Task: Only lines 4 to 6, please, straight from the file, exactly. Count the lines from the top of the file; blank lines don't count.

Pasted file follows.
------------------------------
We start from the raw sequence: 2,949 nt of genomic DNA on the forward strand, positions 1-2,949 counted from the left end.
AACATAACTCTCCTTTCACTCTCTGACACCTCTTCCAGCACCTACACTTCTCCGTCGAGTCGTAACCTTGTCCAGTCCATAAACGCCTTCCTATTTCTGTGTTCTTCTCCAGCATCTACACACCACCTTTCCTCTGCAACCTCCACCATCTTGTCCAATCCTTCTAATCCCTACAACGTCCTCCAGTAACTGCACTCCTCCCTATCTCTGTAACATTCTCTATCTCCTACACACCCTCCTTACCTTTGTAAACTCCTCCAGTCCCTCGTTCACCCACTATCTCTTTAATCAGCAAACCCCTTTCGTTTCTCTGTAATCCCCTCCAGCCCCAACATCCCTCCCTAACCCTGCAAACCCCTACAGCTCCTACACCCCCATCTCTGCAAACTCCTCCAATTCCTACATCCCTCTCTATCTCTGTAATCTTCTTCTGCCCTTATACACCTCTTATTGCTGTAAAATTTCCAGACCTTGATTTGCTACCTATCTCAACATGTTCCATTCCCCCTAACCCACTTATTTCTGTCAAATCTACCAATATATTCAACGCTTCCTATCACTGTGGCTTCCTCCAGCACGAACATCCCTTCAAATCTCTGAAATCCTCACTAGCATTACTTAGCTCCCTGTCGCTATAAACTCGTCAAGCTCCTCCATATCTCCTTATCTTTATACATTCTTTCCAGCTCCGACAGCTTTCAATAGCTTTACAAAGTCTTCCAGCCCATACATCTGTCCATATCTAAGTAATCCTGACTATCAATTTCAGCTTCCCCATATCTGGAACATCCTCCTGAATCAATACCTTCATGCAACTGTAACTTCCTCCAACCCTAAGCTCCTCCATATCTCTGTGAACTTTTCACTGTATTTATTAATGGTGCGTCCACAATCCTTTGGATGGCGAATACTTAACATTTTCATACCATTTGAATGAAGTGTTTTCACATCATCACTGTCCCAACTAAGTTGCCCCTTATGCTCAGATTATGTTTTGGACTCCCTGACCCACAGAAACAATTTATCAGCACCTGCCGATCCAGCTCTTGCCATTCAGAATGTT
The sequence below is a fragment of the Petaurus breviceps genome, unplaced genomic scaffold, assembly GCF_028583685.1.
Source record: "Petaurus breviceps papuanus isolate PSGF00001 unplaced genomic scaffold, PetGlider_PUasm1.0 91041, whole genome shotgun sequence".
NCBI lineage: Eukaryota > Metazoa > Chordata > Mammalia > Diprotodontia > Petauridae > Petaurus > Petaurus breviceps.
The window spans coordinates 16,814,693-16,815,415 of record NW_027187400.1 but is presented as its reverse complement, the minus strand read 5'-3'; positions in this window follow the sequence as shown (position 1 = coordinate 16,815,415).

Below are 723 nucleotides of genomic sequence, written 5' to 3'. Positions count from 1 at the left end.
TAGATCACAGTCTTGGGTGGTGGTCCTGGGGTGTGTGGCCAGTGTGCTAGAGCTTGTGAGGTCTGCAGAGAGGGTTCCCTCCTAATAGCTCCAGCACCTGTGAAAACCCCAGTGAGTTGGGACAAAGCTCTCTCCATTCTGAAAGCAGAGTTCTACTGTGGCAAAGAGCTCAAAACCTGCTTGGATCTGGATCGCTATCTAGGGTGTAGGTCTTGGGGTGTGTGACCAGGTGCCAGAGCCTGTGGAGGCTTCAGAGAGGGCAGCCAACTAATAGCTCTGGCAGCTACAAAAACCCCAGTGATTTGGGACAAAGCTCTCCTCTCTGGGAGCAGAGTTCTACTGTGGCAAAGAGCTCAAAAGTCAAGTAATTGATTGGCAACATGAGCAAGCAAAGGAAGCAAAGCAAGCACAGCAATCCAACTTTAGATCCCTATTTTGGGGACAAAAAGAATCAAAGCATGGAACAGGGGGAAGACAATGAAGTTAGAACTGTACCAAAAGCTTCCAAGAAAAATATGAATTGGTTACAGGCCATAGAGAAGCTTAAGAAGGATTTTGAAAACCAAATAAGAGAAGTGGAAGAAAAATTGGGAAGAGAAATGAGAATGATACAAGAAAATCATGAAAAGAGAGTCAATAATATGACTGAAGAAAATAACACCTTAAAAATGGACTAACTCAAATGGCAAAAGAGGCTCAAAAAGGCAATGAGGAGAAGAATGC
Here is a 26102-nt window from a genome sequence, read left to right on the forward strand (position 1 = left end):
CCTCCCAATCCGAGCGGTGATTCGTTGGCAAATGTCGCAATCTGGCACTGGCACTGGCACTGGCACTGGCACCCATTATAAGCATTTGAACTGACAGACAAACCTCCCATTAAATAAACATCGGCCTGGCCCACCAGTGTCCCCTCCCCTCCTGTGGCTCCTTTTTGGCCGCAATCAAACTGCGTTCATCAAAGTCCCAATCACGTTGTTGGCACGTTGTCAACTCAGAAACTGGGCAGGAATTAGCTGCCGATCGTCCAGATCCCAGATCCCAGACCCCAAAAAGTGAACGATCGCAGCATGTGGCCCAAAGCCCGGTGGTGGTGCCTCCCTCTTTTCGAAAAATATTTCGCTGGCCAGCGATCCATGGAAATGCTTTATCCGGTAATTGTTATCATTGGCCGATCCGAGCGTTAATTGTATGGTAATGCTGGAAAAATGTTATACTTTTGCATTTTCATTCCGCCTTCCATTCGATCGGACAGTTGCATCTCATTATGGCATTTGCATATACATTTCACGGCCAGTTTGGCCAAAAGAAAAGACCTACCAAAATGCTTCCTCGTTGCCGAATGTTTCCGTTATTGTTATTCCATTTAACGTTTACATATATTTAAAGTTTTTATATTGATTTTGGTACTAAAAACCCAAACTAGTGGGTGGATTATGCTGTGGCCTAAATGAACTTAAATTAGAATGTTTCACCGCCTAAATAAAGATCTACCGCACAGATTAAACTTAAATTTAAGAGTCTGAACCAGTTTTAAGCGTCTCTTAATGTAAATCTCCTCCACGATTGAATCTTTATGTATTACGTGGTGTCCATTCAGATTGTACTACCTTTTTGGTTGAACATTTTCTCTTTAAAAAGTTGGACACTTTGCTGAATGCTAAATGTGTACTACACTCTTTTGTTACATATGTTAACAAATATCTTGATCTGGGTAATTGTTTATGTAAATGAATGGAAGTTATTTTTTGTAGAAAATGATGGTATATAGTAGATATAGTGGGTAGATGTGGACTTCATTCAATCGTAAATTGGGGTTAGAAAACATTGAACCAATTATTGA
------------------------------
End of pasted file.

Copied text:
Source record: "Petaurus breviceps papuanus isolate PSGF00001 unplaced genomic scaffold, PetGlider_PUasm1.0 91041, whole genome shotgun sequence".
NCBI lineage: Eukaryota > Metazoa > Chordata > Mammalia > Diprotodontia > Petauridae > Petaurus > Petaurus breviceps.
The window spans coordinates 16,814,693-16,815,415 of record NW_027187400.1 but is presented as its reverse complement, the minus strand read 5'-3'; positions in this window follow the sequence as shown (position 1 = coordinate 16,815,415).